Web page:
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Voters weigh-in on MW’s 2013-2014 Budget


MADRID – Residents attending a meeting Saturday to discuss financial pressures said they would prefer the Madrid-Waddington Central School District do more to share services before considering merging or consolidating with another district.

Thirty-nine district voters met with Madrid-Waddington Central School board members and administrators early Saturday to tackle issues facing the district’s 2013-2014 budget.

Split into six groups, voters discussed a range of topics, including whether they would support an increase in the tax levy.

“I have not been unhappy with my taxes here,” said Kelly J. Dugan, mother of a 10th-grader. “If it meant saving some services and keeping the school open, I would support raising it a little.”

The district has had a slew of stringent budget cuts in the last five years. Board members have eliminated several junior varsity athletic programs, the driver’s education program, a counselor and an elementary teacher, to name a few.

“We are running out of places to cut,” Superintendent Lynn M. Roy said.

A majority of the cuts have been attributed to a decrease in state aid.

More than half of the school’s revenue comes from the state. District officials have estimated that aid has decreased from $7,776,625 in 2008-2009 to $7,190,681 in 2012-2013, a drop of almost $585,944.

Mrs. Roy said without an increase in funding, the district could face educational insolvency in 4.3 years.

“That’s why we, the board, are looking for your input to help us figure out what will be acceptable in terms of cuts and increases in taxes,” Mrs. Roy told the crowd.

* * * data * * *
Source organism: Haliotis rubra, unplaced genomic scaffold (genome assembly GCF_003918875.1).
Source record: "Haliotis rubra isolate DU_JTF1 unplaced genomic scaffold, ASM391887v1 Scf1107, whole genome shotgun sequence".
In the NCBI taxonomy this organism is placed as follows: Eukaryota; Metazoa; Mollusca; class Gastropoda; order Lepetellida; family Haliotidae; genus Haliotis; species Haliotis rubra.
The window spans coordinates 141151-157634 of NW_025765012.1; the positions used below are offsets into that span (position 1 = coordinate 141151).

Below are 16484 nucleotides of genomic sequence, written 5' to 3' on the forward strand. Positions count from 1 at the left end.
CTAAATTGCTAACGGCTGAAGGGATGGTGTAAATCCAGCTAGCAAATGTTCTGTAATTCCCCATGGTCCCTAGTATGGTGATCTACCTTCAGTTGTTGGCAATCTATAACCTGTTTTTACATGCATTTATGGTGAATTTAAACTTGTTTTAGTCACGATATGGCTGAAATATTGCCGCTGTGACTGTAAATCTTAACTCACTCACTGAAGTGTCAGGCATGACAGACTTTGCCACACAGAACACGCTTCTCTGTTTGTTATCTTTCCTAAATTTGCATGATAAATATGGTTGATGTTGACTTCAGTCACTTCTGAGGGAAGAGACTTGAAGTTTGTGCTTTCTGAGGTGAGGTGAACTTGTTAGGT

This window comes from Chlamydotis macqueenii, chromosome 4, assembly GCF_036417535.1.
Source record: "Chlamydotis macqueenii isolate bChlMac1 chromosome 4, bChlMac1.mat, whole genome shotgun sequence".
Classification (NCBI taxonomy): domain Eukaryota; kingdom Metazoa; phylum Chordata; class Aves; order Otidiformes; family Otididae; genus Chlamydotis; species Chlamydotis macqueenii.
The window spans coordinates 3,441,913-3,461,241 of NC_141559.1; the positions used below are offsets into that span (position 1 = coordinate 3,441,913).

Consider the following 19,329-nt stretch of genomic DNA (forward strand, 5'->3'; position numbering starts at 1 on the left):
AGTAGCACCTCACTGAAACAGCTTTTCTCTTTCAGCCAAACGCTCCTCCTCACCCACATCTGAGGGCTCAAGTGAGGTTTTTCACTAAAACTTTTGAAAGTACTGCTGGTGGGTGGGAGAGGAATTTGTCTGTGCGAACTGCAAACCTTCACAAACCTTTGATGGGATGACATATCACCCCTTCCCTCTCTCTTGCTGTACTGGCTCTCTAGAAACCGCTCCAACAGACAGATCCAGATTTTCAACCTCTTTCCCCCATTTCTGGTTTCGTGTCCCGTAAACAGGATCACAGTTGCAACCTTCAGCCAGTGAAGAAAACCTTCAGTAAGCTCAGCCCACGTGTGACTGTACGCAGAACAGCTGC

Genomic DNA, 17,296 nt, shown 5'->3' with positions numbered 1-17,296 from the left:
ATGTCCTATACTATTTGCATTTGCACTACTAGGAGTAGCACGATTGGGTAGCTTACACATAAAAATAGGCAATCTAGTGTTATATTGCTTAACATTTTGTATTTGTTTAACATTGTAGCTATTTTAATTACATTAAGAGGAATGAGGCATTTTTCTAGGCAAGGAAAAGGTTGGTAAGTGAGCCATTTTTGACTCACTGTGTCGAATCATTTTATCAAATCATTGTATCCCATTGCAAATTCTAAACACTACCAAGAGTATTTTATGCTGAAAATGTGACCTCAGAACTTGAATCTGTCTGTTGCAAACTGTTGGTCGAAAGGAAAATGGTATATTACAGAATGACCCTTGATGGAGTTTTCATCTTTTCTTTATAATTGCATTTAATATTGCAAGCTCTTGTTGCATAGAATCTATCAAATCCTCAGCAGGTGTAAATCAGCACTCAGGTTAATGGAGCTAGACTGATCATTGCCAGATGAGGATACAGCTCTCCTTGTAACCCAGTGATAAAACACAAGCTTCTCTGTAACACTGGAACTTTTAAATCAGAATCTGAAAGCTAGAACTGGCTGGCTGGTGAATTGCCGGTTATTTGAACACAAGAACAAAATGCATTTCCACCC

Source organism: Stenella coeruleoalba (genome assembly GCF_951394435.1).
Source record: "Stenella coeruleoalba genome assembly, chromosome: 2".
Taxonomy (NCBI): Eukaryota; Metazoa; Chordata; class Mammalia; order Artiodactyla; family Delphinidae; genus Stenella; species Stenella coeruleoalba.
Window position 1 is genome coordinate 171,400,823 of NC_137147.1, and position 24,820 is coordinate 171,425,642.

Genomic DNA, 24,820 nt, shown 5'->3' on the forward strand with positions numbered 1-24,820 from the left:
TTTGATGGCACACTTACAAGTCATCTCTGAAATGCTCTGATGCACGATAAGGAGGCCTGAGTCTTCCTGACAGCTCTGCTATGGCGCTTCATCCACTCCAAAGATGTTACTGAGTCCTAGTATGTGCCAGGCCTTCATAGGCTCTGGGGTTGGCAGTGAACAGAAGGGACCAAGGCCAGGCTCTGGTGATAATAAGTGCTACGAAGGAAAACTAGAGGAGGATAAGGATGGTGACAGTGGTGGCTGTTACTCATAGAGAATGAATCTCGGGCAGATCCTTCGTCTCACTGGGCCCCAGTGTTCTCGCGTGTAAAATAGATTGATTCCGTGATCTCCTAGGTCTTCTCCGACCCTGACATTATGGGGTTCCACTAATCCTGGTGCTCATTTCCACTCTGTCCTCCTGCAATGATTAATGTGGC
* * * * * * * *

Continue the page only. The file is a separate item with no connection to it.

During the discussion, all six groups said they would support an increase in shared services with the St. Lawrence-Lewis Board of Cooperative Educational Services and other districts before considering regionalization, merging with annexation or a merger with centralization.

But not everyone agreed that regionalization as a last result would devastate students the district.

Peggy Morrill, who has three children in the district and serves as a first-grade teacher at Potsdam Elementary School, said that regionalization could be a good thing.

“It could give students more course options and opportunities to participate in extracurriculars,” she said. “Sometimes without those extracurriculars students don’t look forward to going to school.”

The presentation was facilitated by BOCES Communications Specialist Molly M. Gushea, who said BOCES has facilitated at least five other similar roundtable discussions at nearby districts in Brasher Falls, Morristown, Potsdam, Norwood-Norfolk, and Canton.

“The number-one thing is that gives the community a voice in how the district educates its students,” Ms. Gushea said. “It is also an opportunity for board members to educate voters on the different issues they face.”

Notes from the meeting will be compiled and distributed to the participants as well as to board members, Ms. Gushea said.

“I think it went very well overall,” Mrs. Roy said. “All our participants were very engaged, and we gained some very valuable information, which the board members will consider when we begin discussing the budget in April.”

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